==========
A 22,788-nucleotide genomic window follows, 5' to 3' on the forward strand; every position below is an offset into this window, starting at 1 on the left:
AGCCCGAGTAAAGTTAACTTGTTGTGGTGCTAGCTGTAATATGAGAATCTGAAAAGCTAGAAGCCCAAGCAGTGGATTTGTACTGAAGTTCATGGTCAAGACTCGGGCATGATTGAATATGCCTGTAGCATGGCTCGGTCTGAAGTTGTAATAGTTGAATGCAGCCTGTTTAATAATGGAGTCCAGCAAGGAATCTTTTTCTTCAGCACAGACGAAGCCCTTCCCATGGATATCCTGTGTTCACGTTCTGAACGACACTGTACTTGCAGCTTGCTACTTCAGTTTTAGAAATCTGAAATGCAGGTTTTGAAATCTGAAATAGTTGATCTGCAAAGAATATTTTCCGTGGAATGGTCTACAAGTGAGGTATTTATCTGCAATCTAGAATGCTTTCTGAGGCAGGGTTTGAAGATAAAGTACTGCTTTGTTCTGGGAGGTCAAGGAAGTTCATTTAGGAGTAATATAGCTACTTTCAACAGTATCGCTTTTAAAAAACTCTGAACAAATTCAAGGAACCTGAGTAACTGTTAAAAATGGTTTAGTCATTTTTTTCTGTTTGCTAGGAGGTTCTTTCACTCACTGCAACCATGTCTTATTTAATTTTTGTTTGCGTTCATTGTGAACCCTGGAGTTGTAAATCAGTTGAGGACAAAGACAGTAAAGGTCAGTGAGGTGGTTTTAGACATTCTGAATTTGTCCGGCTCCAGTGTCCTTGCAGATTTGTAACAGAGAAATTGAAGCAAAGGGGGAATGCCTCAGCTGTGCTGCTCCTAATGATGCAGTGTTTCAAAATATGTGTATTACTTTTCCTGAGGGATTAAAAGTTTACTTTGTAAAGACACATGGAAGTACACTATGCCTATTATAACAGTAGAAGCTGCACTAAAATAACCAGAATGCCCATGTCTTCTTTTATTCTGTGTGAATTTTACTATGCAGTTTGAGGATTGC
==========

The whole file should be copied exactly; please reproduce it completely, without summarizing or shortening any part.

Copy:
A 22,788-nucleotide genomic window follows, 5' to 3' on the forward strand; every position below is an offset into this window, starting at 1 on the left:
AGCCCGAGTAAAGTTAACTTGTTGTGGTGCTAGCTGTAATATGAGAATCTGAAAAGCTAGAAGCCCAAGCAGTGGATTTGTACTGAAGTTCATGGTCAAGACTCGGGCATGATTGAATATGCCTGTAGCATGGCTCGGTCTGAAGTTGTAATAGTTGAATGCAGCCTGTTTAATAATGGAGTCCAGCAAGGAATCTTTTTCTTCAGCACAGACGAAGCCCTTCCCATGGATATCCTGTGTTCACGTTCTGAACGACACTGTACTTGCAGCTTGCTACTTCAGTTTTAGAAATCTGAAATGCAGGTTTTGAAATCTGAAATAGTTGATCTGCAAAGAATATTTTCCGTGGAATGGTCTACAAGTGAGGTATTTATCTGCAATCTAGAATGCTTTCTGAGGCAGGGTTTGAAGATAAAGTACTGCTTTGTTCTGGGAGGTCAAGGAAGTTCATTTAGGAGTAATATAGCTACTTTCAACAGTATCGCTTTTAAAAAACTCTGAACAAATTCAAGGAACCTGAGTAACTGTTAAAAATGGTTTAGTCATTTTTTTCTGTTTGCTAGGAGGTTCTTTCACTCACTGCAACCATGTCTTATTTAATTTTTGTTTGCGTTCATTGTGAACCCTGGAGTTGTAAATCAGTTGAGGACAAAGACAGTAAAGGTCAGTGAGGTGGTTTTAGACATTCTGAATTTGTCCGGCTCCAGTGTCCTTGCAGATTTGTAACAGAGAAATTGAAGCAAAGGGGGAATGCCTCAGCTGTGCTGCTCCTAATGATGCAGTGTTTCAAAATATGTGTATTACTTTTCCTGAGGGATTAAAAGTTTACTTTGTAAAGACACATGGAAGTACACTATGCCTATTATAACAGTAGAAGCTGCACTAAAATAACCAGAATGCCCATGTCTTCTTTTATTCTGTGTGAATTTTACTATGCAGTTTGAGGATTGC